October 10, 2016: Journal of Wildlife Diseases
https://www.readbyqxmd.com/read/27697679/creating-stories-for-learning-about-the-neonatal-care-experience-through-the-eyes-of-student-nurses-an-interpretive-narrative-study
#9
Julia Petty
BACKGROUND: Storytelling is an increasingly well recognised and valued platform to learn about the human experience within healthcare. Little is known however about how stories can enhance understanding in neonatal care, a specialised field offering rich opportunities for learning. This study focuses on the creation of stories based on the experiences of student nurses to inform teaching and learning strategies in the neonatal field. OBJECTIVES: The study aimed to create stories from the narratives of student nurses working within the neonatal field and identify what key themes for learning emerged in order to develop a storytelling resource to share experiences with their peers...
January 2017: Nurse Education Today
https://www.readbyqxmd.com/read/27616969/evaluation-of-an-organisational-intervention-to-promote-integrated-working-between-health-services-and-care-homes-in-the-delivery-of-end-of-life-care-for-people-with-dementia-understanding-the-change-process-using-a-social-identity-approach
#10
Sarah Amador, Claire Goodman, Elspeth Mathie, Caroline Nicholson
In the United Kingdom, approximately a third of people with dementia live in long-term care facilities for adults, the majority of whom are in the last years of life. Working arrangements between health services and care homes in England are largely ad hoc and often inequitable, yet quality end-of-life care for people with dementia in these settings requires a partnership approach to care that builds on existing practice. This paper reports on the qualitative component of a mixed method study aimed at evaluating an organisational intervention shaped by Appreciative Inquiry to promote integrated working between visiting health care practitioners (i...
2016: International Journal of Integrated Care
https://www.readbyqxmd.com/read/27608671/how-to-change-organisational-culture-action-research-in-a-south-african-public-sector-primary-care-facility
#11
Robert Mash, Angela De Sa, Maria Christodoulou
BACKGROUND: Organisational culture is a key factor in both patient and staff experience of the healthcare services. Patient satisfaction, staff engagement and performance are related to this experience. The department of health in the Western Cape espouses a values-based culture characterised by caring, competence, accountability, integrity, responsiveness and respect. However, transformation of the existing culture is required to achieve this vision. AIM: To explore how to transform the organisational culture in line with the desired values...
2016: African Journal of Primary Health Care & Family Medicine
https://www.readbyqxmd.com/read/27584888/soaring-into-strategic-planning-engaging-nurses-to-achieve-significant-outcomes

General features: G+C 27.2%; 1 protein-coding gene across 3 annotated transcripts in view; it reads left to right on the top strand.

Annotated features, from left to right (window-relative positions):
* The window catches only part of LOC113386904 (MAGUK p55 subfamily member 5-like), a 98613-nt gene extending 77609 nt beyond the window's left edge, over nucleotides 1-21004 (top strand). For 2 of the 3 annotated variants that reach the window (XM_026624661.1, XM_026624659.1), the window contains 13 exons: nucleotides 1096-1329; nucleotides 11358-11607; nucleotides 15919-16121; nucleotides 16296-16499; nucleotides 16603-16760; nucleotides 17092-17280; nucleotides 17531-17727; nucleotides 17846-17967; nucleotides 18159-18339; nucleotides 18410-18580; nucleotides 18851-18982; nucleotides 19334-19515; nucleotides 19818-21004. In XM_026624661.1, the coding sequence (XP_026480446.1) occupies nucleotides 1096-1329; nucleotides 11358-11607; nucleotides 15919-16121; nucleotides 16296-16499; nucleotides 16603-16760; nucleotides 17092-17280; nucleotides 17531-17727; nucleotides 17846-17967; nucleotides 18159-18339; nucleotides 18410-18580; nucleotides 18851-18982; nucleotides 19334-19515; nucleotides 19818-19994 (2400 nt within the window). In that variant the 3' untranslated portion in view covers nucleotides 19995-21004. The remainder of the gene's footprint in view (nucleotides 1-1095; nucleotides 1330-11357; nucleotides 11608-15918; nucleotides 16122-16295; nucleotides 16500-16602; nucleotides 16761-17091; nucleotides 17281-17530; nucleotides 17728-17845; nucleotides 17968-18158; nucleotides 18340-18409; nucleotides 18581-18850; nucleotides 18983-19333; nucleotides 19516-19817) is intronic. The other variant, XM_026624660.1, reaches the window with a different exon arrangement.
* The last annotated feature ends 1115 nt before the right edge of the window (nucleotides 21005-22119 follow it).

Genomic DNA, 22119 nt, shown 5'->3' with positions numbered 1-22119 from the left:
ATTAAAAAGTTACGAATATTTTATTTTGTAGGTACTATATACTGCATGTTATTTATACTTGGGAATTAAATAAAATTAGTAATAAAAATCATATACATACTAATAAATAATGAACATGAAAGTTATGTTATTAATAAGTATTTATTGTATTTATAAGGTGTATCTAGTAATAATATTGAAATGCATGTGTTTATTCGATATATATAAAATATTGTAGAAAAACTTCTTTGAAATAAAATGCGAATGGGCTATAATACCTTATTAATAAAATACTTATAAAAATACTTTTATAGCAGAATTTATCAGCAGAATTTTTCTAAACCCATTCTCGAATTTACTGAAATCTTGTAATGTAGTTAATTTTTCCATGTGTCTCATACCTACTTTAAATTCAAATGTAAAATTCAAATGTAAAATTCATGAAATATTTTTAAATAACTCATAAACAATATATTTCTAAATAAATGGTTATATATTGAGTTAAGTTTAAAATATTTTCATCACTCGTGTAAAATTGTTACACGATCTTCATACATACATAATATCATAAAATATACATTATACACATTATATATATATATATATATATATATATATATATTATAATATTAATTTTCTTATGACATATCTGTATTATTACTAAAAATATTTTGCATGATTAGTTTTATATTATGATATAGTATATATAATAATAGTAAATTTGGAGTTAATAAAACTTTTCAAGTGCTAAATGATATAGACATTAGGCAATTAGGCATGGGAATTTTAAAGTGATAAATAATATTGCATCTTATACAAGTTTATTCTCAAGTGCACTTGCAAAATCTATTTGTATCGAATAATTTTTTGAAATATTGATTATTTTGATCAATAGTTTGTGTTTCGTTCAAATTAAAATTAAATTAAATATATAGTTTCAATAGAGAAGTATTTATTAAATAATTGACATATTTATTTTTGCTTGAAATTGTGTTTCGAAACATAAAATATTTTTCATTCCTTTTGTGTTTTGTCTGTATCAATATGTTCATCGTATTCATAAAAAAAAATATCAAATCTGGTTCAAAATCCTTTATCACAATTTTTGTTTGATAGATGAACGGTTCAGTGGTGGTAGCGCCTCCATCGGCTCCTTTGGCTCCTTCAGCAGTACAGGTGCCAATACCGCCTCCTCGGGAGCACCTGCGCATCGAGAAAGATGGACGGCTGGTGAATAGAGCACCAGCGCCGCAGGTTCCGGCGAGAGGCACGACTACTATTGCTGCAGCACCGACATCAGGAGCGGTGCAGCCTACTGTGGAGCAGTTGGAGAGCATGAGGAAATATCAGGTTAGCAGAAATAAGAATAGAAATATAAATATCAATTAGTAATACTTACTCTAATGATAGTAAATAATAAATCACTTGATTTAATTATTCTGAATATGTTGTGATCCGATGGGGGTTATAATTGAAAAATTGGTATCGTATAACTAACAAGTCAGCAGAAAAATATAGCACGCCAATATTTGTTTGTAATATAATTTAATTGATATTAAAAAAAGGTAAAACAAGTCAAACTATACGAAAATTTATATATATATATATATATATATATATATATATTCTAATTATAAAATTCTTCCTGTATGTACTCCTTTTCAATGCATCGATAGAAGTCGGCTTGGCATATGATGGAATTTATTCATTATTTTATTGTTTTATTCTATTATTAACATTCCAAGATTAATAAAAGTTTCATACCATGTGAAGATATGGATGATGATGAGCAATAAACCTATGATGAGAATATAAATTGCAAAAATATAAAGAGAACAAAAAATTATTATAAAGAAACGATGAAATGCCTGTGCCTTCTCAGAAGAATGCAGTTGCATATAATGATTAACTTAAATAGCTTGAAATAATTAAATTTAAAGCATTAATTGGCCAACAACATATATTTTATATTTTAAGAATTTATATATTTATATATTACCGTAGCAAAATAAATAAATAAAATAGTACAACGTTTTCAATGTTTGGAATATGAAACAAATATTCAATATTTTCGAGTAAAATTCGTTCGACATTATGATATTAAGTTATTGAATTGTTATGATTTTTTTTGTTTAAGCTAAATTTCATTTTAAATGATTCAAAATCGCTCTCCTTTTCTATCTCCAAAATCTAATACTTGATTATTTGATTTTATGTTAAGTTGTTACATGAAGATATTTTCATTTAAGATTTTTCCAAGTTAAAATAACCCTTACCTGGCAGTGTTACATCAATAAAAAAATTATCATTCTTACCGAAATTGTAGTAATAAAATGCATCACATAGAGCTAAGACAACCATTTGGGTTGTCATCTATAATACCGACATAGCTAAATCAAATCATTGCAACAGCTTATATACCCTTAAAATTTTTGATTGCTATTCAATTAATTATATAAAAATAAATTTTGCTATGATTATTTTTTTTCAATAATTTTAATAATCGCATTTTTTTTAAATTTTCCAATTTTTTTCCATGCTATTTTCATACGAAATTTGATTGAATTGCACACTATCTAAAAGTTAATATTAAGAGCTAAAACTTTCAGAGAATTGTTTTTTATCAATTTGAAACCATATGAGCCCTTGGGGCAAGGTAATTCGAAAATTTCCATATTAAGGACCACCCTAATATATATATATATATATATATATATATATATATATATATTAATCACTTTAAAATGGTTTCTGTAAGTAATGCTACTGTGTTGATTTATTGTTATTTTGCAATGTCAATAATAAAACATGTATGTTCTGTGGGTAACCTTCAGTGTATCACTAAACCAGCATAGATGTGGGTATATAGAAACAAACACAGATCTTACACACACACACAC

#12
Barbara Wadsworth, Fiona Felton, Rita Linus
In 2013, a new system chief nursing officer engaged the nursing leaders and staff in an Appreciative Inquiry process utilizing strengths, opportunities, aspirations, and results (SOAR), and a Journey of Excellence to assess and understand the current environment. The ultimate goal was to engage all nurses in strategic planning and goal setting to connect their patient care to the system strategic initiatives. This work led to the creation of a nursing vision, a revised professional practice model and greater council alignment, resulting in significant positive change and ongoing advancement throughout the system...
October 2016: Nursing Administration Quarterly
https://www.readbyqxmd.com/read/27561391/disengaging-from-the-ultrasocial-economy-the-challenge-of-directing-evolutionary-change
#13
John Gowdy, Lisi Krall
We appreciate the depth and breadth of comments we received. They reflect the interdisciplinary challenge of our inquiry and reassured us of its broad interest. We believe that our target article and the criticisms, elaborations, and extensions of the commentators can be an important contribution to establishing human ultrasociality as a new field of social science inquiry. A few of the commentators questioned our definition of ultrasociality, and we begin our response with an elaboration of that definition and a defense of our argument that human ultrasociality began with agriculture...
January 2016: Behavioral and Brain Sciences
https://www.readbyqxmd.com/read/27559232/the-effects-of-skill-training-on-social-workers-professional-competences-in-norway-results-of-a-cluster-randomised-study
#14
Ira Malmberg-Heimonen, Sidsel Natland, Anne Grete Tøge, Helle Cathrine Hansen
Using a cluster-randomised design, this study analyses the effects of a government-administered skill training programme for social workers in Norway. The training programme aims to improve social workers' professional competences by enhancing and systematising follow-up work directed towards longer-term unemployed clients in the following areas: encountering the user, system-oriented efforts and administrative work. The main tools and techniques of the programme are based on motivational interviewing and appreciative inquiry...
July 2016: British Journal of Social Work